Up Close

When we are healthy

and traveling a familiar path

and accustomed pace

it is likely that we don’t

witness, don’t see

wonder peeking out

from almost

any place.

We won’t hear the breeze

singing through the trees.

We may miss the pungent pine-scent,

the waft-freshing of the trees.

Why must we hurry?

What makes us scatter

our attention to screens

and miss what

matters?

Here is one thing,

just one thing, today:

Treat your senses to a

three-minute feast.

Stop, and notice

the most minute

and the least.

Breathe and taste.

Savor and smell.

Touch and see.

It is a blessing

to be.

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Smiles

She handed me

my coffee with a smile

that warmed me

from me my toes.

This came shortly

after I left my gym

where I noticed

that women and men mostly

avoided eye contact

so that the smiles I offered

simply melted

back into my

heart, open

like unfolding pink

peony.

When you wake into

a day with bad news blaring,

remember that kindness

kindles goodwill and

smiles can heal.

We have the power

to do this

daily.

Honest Thanksgiving

Thanksgiving Day and today

I give thanks for my nation,

for the freedoms and wealth

that my loved ones and I

enjoy.

And yet, as soon as those

abundant blessings

come to mind,

I become aware of the privilege

that I was born to:

healthy birth in a time

of prosperity,

a white, Protestant Christian

in a majority setting,

blessed with two loving parents

who worked hard,

encouraged and

augmented my education.

Those blessings cleared a path

for much of what I have

today.

I am thankful.

I do not want my thanks

to come at the expense of

those younger than me,

or those in more vulnerable

places and

situations, those

who will inherit

a planet off-kilter and dangerous.

My gratitude should not bear

in it any indifference

to any who by birth

have inherited extra

hurdles to clear.

How may my thanksgiving

carry in it

humility and love?

“Life is short,

and we have but little time

to gladden the hearts

of those who travel the way

with us. ”

Could our honest thanksgiving

bring understanding, compassion

and healing to our nation

our world

our families?

Could we try?

Gray

When did time

accelerate and

launch me

and my peers

into gray middle-age?

We are more colorful than ever

with humor, insight

and sometimes small

glimmers of wisdom.

“You are old, Mom”

my teenage son intones

with depressingly little irony.

Disinterest in pop culture

seems to age us

but still curiosity

drives us to keep learning.

My energy vibrates

stronger than when

I was young

with the job of tending

toddlers.

Outwardly,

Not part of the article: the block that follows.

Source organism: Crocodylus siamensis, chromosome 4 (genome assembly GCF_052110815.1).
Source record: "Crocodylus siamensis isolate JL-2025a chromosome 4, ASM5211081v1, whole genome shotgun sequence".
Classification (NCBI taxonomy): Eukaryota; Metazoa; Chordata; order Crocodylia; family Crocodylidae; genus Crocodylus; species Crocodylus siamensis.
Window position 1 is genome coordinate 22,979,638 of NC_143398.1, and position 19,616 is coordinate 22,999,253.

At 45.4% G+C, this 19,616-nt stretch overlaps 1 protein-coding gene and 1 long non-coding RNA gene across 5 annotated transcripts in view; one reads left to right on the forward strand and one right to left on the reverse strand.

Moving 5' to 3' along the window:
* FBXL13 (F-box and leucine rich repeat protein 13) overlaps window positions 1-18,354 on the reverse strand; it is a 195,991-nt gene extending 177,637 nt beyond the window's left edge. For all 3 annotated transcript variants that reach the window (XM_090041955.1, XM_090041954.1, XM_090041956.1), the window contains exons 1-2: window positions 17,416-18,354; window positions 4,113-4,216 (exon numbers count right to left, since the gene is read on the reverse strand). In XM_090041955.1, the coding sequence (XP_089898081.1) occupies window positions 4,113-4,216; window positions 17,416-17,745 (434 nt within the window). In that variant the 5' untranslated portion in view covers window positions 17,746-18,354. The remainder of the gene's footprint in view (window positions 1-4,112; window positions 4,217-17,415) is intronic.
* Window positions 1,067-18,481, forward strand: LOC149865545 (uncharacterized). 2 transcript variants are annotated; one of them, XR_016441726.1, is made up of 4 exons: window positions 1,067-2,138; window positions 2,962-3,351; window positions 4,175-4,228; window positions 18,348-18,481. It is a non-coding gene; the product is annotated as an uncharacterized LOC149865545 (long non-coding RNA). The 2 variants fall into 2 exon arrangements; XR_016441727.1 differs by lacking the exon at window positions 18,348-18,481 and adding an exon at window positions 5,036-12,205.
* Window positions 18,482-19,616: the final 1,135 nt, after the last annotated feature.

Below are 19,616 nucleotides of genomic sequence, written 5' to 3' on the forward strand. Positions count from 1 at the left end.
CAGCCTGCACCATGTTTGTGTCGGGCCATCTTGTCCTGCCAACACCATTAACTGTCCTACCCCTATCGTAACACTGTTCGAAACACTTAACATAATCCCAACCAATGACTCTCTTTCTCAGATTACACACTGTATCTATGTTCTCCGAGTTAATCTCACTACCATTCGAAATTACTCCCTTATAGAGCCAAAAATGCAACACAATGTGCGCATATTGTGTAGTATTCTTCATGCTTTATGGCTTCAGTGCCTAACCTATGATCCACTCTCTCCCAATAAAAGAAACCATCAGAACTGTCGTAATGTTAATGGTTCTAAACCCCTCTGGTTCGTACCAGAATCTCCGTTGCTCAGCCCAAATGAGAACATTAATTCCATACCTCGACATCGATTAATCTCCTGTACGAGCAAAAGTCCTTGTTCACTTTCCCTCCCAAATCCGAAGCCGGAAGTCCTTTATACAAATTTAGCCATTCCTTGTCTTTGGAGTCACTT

our eyebrows and hair

have faded

and

skin no longer holds that

smooth elastic beauty

of youth.

Gray holds in it

possibilities,

grounded home and

hope.

Wendell Berry: The Impeded Stream

There are, it seems, two muses: the Muse of Inspiration, who gives us inarticulate visions and desires, and the Muse of Realization, who returns again and again to say “It is yet more difficult than you thought.” This is the muse of form. It may be then that form serves us best when it works as an obstruction, to baffle us and deflect our intended course. It may be that when we no longer know what to do, we have come to our real work and when we no longer know which way to go, we have begun our real journey. The mind that is not baffled is not employed. The impeded stream is the one that sings.

Wendell Berry

Where?

This season of life

holds a harvest of memories

and hope for new beginnings.

Usually, my heart straddles the breadth

of that, though not comfortably.

At times

the poignancy of what has changed

startles with stark surprise.

Among the throng of yesterday’s

trick-or-treaters, the wonder-women,

ghouls, and super-heroes,

was a tiny young man,

proudly presented as ninja- mutant turtle

and his brown eyes wonder-wide.

His father waited on the steps below

“Trick or treat!”,

as he toddled in the front door.

He looked past the bowl of candy

I held and peered into the empty

dining and living rooms.

“Where IS everybody?” he asked

in his four year old soprano.

The father and I chuckled,

but

after they left and I shut the door

against the clear, black night

I thought of who is no longer in my home.

Teenage son out with friends and

more and more independent;

my other son living in another town;

my deceased husband and love of my life;

my former husband,

charting his own future path.

The house was once full of others.

And yes, sometimes I too ask,

Where is

everybody?

Windows and Walls


As the season darkens

in this hemisphere 

we are feeling the cold 

encroach. 

We are past midnight 

and building walls

to keep strangers out 

but strangely 

we put our trust 

in the hands of those

drunk with power and 

greed

and the lives are being stolen,

fast and slow. 

But even in the prison-of-our-making

light seeps through the cracks

and sun-motes dance 

in the autumn day. 

First, first, first:

see the humanity in every face. 

When we pause to really see

one another,

the light will melt some of the fear

and we will recognize 

ourself  in the 

Other.